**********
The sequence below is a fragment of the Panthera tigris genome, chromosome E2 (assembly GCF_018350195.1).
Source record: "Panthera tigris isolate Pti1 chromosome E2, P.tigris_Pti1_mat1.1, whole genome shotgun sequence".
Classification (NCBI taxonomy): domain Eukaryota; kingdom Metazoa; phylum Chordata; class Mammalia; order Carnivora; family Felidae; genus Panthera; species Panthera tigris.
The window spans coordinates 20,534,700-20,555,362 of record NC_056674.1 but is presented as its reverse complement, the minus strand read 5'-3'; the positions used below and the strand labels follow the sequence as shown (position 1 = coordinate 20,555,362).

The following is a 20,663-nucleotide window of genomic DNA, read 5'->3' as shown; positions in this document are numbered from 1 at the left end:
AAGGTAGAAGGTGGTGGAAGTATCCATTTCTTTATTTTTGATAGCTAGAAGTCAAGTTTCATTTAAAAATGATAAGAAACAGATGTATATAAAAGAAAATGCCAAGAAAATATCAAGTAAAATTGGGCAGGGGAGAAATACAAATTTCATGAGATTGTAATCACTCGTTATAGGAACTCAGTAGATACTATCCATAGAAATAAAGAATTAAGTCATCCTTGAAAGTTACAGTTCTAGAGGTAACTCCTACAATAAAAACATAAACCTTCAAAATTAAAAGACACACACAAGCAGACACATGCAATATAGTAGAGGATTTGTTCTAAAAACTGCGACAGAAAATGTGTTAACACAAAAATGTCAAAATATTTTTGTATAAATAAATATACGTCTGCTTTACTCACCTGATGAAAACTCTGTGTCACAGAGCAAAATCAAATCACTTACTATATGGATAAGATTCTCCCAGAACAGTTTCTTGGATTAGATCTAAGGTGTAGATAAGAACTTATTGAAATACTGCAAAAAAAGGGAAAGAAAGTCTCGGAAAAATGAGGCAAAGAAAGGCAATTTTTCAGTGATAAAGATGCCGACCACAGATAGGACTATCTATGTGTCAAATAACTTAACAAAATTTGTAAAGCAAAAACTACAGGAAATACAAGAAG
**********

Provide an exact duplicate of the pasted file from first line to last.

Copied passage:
The sequence below is a fragment of the Panthera tigris genome, chromosome E2 (assembly GCF_018350195.1).
Source record: "Panthera tigris isolate Pti1 chromosome E2, P.tigris_Pti1_mat1.1, whole genome shotgun sequence".
Classification (NCBI taxonomy): domain Eukaryota; kingdom Metazoa; phylum Chordata; class Mammalia; order Carnivora; family Felidae; genus Panthera; species Panthera tigris.
The window spans coordinates 20,534,700-20,555,362 of record NC_056674.1 but is presented as its reverse complement, the minus strand read 5'-3'; the positions used below and the strand labels follow the sequence as shown (position 1 = coordinate 20,555,362).

The following is a 20,663-nucleotide window of genomic DNA, read 5'->3' as shown; positions in this document are numbered from 1 at the left end:
AAGGTAGAAGGTGGTGGAAGTATCCATTTCTTTATTTTTGATAGCTAGAAGTCAAGTTTCATTTAAAAATGATAAGAAACAGATGTATATAAAAGAAAATGCCAAGAAAATATCAAGTAAAATTGGGCAGGGGAGAAATACAAATTTCATGAGATTGTAATCACTCGTTATAGGAACTCAGTAGATACTATCCATAGAAATAAAGAATTAAGTCATCCTTGAAAGTTACAGTTCTAGAGGTAACTCCTACAATAAAAACATAAACCTTCAAAATTAAAAGACACACACAAGCAGACACATGCAATATAGTAGAGGATTTGTTCTAAAAACTGCGACAGAAAATGTGTTAACACAAAAATGTCAAAATATTTTTGTATAAATAAATATACGTCTGCTTTACTCACCTGATGAAAACTCTGTGTCACAGAGCAAAATCAAATCACTTACTATATGGATAAGATTCTCCCAGAACAGTTTCTTGGATTAGATCTAAGGTGTAGATAAGAACTTATTGAAATACTGCAAAAAAAGGGAAAGAAAGTCTCGGAAAAATGAGGCAAAGAAAGGCAATTTTTCAGTGATAAAGATGCCGACCACAGATAGGACTATCTATGTGTCAAATAACTTAACAAAATTTGTAAAGCAAAAACTACAGGAAATACAAGAAG